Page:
Tuesday, February 6, 2018

Council OKs new police contract, hears plans for events; annual Chocolate Stroll scheduled this Saturday

By Lizzy Allen
University of Kentucky School of Journalism and Media

The Midway City Council approved a contract Monday with the City of Versailles for five years of police protection at a much higher cost.

Midway will pay Versailles, which patrols all of Woodford County, 4.25 percent of its annual police budget. The current budget is $3.9 million, which would make the first year's payment $165,975.

That would be 66 percent more than the current annual cost of $100,000, but Midway officials have long expected a big increase. The county has already agreed to pay Versailles more -- $1.4 million, or 38 percent of the city's police budget.

Each citizen will end up paying about $100 per year for this service, Mayor Grayson Vandegrift said, adding, “That sounds like a fair deal to me.”

Vandegrift said that the Versailles Police Department “serves us very well. They are very responsive to our needs.” He added that Assistant Chief Mike Murray, the department’s point man for Midway, “does an outstanding job.”

Council member Sarah Hicks also said that she has been impressed with the Versailles police.

“In my previous terms on the city council, I did not have as good of an experience as I have been having the last year and a half, and I’m really, really appreciative,” Hicks said.

Vandegrift said a few minor changes were made to the contract from the one approved by a council committee, plus one material change, to let him to “select a representative to participate in meetings with the mayor of Versailles and chief of police of the Versailles Police Department beginning in March each year as the budget recommendation is drafted.”

“That will basically give us a voice in the budget process each March,” Vandegrift said. “Not a vote, but a voice.” For the contract and the rest of the council's meeting packet, click here.

Merchants plan monthly activities: Peggy Angel, who was re-elected as president of the Midway Business Association last month, told the council that the merchants are planning events almost every month this year.

“We have been really actively reflecting back on 2017 to see how we could do more things in 2018 to help bring visitors into the city,” Angel said. “I understand that the city would like us to do an event every month. We are going to try our very best to do that.”

The first event is this Saturday, Feb. 10: the annual Chocolate Stroll, in which visitors and citizens visit businesses on historic Main Street to get their tickets stamped so they can be entered into a raffle, all while enjoying chocolate treats from each business.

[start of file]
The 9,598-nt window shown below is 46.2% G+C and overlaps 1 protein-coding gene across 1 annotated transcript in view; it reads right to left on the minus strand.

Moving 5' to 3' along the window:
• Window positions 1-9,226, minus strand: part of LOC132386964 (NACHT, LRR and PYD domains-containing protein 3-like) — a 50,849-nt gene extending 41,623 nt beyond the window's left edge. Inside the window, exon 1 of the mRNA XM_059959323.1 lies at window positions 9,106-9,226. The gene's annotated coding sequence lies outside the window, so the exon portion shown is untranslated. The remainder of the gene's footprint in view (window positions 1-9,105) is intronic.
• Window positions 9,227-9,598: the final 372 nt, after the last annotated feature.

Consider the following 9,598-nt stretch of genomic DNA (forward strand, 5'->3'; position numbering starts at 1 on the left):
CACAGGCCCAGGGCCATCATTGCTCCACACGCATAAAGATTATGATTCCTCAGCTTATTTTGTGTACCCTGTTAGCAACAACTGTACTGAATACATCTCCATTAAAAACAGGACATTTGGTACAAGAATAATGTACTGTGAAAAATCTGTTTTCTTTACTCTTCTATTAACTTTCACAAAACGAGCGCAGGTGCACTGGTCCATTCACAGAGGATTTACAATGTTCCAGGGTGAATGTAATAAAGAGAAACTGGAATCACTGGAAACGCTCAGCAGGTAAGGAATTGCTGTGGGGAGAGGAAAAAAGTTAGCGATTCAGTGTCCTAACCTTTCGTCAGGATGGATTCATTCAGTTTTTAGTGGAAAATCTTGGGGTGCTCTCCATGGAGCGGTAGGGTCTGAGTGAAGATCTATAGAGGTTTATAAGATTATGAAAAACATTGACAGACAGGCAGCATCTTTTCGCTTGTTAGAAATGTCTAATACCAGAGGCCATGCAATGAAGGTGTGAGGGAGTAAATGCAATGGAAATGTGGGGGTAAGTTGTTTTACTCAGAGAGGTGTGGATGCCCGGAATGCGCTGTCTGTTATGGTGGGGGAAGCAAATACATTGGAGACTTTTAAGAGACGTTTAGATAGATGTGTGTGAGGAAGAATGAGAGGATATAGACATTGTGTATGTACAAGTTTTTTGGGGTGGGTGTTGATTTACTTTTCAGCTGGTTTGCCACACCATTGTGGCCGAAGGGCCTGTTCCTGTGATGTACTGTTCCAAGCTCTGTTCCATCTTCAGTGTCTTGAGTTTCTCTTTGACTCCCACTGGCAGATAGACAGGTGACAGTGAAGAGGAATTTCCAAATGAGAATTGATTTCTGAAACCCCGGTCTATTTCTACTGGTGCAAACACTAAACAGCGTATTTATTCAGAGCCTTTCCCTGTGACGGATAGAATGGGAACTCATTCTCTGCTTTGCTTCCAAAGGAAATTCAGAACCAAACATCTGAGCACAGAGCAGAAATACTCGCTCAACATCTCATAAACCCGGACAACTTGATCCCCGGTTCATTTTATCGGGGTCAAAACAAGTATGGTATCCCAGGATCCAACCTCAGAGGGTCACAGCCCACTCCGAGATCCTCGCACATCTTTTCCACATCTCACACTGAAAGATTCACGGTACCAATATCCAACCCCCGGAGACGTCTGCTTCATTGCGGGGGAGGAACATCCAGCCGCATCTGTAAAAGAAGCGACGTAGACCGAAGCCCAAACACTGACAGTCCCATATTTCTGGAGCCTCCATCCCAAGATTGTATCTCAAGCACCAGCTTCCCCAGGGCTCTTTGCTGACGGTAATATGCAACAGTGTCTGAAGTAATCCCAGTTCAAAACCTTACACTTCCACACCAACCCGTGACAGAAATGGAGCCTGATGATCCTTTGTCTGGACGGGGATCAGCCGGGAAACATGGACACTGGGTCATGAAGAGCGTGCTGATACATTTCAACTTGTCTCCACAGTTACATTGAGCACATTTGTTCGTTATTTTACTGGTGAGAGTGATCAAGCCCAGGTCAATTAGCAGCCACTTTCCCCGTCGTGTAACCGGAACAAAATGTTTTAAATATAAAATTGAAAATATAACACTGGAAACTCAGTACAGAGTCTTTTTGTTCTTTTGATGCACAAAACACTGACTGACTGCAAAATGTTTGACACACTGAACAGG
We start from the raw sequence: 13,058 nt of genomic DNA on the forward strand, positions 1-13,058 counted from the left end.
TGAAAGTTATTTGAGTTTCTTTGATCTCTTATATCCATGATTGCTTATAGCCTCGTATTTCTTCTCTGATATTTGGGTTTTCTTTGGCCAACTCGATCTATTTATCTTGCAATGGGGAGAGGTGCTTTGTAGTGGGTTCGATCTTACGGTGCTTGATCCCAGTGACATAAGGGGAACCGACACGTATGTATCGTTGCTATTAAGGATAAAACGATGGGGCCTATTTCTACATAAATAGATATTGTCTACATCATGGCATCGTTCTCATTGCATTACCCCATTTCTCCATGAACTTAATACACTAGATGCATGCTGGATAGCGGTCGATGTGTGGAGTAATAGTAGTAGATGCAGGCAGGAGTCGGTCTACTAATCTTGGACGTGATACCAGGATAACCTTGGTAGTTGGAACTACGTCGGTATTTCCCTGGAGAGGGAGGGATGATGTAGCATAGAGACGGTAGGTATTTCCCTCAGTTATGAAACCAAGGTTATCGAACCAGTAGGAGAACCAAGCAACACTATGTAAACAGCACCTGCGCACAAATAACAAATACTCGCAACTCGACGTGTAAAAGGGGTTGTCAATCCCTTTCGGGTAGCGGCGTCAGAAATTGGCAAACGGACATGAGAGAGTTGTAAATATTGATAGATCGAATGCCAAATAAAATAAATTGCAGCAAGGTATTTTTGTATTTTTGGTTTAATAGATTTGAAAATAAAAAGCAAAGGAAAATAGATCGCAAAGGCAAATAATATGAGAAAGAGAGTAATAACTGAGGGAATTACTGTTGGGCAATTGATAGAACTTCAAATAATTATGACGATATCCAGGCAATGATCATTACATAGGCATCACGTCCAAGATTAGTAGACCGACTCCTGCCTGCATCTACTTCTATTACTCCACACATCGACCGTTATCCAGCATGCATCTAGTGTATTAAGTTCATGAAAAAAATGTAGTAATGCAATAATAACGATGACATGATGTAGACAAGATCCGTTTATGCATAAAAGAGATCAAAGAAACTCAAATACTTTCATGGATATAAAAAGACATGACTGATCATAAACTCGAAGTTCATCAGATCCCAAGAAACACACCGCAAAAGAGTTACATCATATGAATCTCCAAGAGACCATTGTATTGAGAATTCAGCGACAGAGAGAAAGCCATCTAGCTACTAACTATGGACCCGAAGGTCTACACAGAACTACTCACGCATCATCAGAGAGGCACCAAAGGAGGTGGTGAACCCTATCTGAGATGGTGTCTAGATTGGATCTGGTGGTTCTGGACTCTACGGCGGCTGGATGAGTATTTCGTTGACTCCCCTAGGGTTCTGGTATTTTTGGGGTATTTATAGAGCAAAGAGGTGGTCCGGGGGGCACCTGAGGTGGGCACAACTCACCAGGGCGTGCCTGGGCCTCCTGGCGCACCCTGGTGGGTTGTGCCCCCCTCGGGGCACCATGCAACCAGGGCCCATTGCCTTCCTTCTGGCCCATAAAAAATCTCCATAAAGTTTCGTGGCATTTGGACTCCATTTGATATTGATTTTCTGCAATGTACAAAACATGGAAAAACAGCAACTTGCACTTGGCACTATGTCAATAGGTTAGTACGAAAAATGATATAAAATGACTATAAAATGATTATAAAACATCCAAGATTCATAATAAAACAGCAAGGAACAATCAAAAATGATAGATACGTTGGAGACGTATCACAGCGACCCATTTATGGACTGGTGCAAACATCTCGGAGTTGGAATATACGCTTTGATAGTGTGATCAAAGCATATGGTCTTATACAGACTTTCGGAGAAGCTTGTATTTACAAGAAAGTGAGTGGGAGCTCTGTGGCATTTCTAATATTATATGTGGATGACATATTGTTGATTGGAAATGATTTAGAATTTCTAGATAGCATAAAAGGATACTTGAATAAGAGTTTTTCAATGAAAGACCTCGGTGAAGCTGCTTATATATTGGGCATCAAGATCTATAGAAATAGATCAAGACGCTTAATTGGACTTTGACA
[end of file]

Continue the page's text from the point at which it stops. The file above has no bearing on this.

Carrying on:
“Basically, the idea is to get them into our businesses to see what’s here,” Angel said. “They may not buy, but at least we’re educating them.”

Other events this year include a new St. Patrick’s Day event on Saturday, March 17, for which restaurants will donate food, drinks and gift baskets; and the annual Fall Festival in September, which Angel said will feature around 20 more booths this year, some of them educational.

Angel asked the council to help the merchants keep their interstate signs, which cost $1,200 a year. Vandegrift asked her to write a formal request to be put on the agenda for the next meeting, and said the money is available.

In other business, the council renewed the contract with John Soper, chair of the Woodford County Economic Development Authority. Vandegrift said the contract reads exactly the same as last year’s. Soper is paid $5,720 a month; Midway’s share is $858.

Soper recruits employers for the county, and one of his most active areas has been Midway Station and property adjoining the industrial park, which was largely vacant until recently. “The outlook at Midway Station, honestly, looks a lot better than it ever has,” Vandegrift said. He said the city is in a position “to truly tailor Midway Station more to our liking.”

The council also approved a request by Gary Smith, who recently purchased half an acre just south of the city limits, to hook on to the city water system. Smith and his wife intend to build a home on the property.

The council also voted to accept the final version of the audit for the 2016-17 fiscal year, the preliminary version of which was discussed at a previous meeting.

Council Member Libby Warfield again missed attending due to illness. In calling for the usual moment of silent reflection at the start of the meeting, Vandegrift asked members to remember Warfield.

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